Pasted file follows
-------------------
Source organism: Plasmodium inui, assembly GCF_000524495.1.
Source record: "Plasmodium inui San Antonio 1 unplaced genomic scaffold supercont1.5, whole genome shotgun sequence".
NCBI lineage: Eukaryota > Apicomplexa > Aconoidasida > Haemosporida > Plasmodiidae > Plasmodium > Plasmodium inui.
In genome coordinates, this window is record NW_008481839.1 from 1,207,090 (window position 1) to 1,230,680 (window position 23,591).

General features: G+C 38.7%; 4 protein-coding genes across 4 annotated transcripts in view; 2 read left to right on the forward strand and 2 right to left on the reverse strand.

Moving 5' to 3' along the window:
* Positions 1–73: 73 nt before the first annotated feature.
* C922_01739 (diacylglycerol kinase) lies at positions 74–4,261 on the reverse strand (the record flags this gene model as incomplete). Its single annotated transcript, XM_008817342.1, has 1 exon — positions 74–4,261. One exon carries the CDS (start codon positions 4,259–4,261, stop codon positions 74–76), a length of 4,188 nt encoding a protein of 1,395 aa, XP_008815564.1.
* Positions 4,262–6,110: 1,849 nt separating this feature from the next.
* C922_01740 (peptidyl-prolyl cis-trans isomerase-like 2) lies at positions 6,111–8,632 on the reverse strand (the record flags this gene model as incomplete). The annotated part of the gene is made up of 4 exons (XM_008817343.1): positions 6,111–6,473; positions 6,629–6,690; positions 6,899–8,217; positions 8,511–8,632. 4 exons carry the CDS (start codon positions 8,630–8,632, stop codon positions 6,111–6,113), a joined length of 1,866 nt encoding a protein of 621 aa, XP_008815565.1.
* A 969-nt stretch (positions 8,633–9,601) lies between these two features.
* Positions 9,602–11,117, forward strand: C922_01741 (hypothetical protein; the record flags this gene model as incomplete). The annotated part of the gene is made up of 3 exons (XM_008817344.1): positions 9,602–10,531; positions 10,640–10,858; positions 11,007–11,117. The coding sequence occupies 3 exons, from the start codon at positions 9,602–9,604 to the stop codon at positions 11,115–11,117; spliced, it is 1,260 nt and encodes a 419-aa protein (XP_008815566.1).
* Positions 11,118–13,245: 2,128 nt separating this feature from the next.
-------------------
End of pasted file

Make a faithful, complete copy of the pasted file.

Source organism: Plasmodium inui, assembly GCF_000524495.1.
Source record: "Plasmodium inui San Antonio 1 unplaced genomic scaffold supercont1.5, whole genome shotgun sequence".
NCBI lineage: Eukaryota > Apicomplexa > Aconoidasida > Haemosporida > Plasmodiidae > Plasmodium > Plasmodium inui.
In genome coordinates, this window is record NW_008481839.1 from 1,207,090 (window position 1) to 1,230,680 (window position 23,591).

General features: G+C 38.7%; 4 protein-coding genes across 4 annotated transcripts in view; 2 read left to right on the forward strand and 2 right to left on the reverse strand.

Moving 5' to 3' along the window:
* Positions 1–73: 73 nt before the first annotated feature.
* C922_01739 (diacylglycerol kinase) lies at positions 74–4,261 on the reverse strand (the record flags this gene model as incomplete). Its single annotated transcript, XM_008817342.1, has 1 exon — positions 74–4,261. One exon carries the CDS (start codon positions 4,259–4,261, stop codon positions 74–76), a length of 4,188 nt encoding a protein of 1,395 aa, XP_008815564.1.
* Positions 4,262–6,110: 1,849 nt separating this feature from the next.
* C922_01740 (peptidyl-prolyl cis-trans isomerase-like 2) lies at positions 6,111–8,632 on the reverse strand (the record flags this gene model as incomplete). The annotated part of the gene is made up of 4 exons (XM_008817343.1): positions 6,111–6,473; positions 6,629–6,690; positions 6,899–8,217; positions 8,511–8,632. 4 exons carry the CDS (start codon positions 8,630–8,632, stop codon positions 6,111–6,113), a joined length of 1,866 nt encoding a protein of 621 aa, XP_008815565.1.
* A 969-nt stretch (positions 8,633–9,601) lies between these two features.
* Positions 9,602–11,117, forward strand: C922_01741 (hypothetical protein; the record flags this gene model as incomplete). The annotated part of the gene is made up of 3 exons (XM_008817344.1): positions 9,602–10,531; positions 10,640–10,858; positions 11,007–11,117. The coding sequence occupies 3 exons, from the start codon at positions 9,602–9,604 to the stop codon at positions 11,115–11,117; spliced, it is 1,260 nt and encodes a 419-aa protein (XP_008815566.1).
* Positions 11,118–13,245: 2,128 nt separating this feature from the next.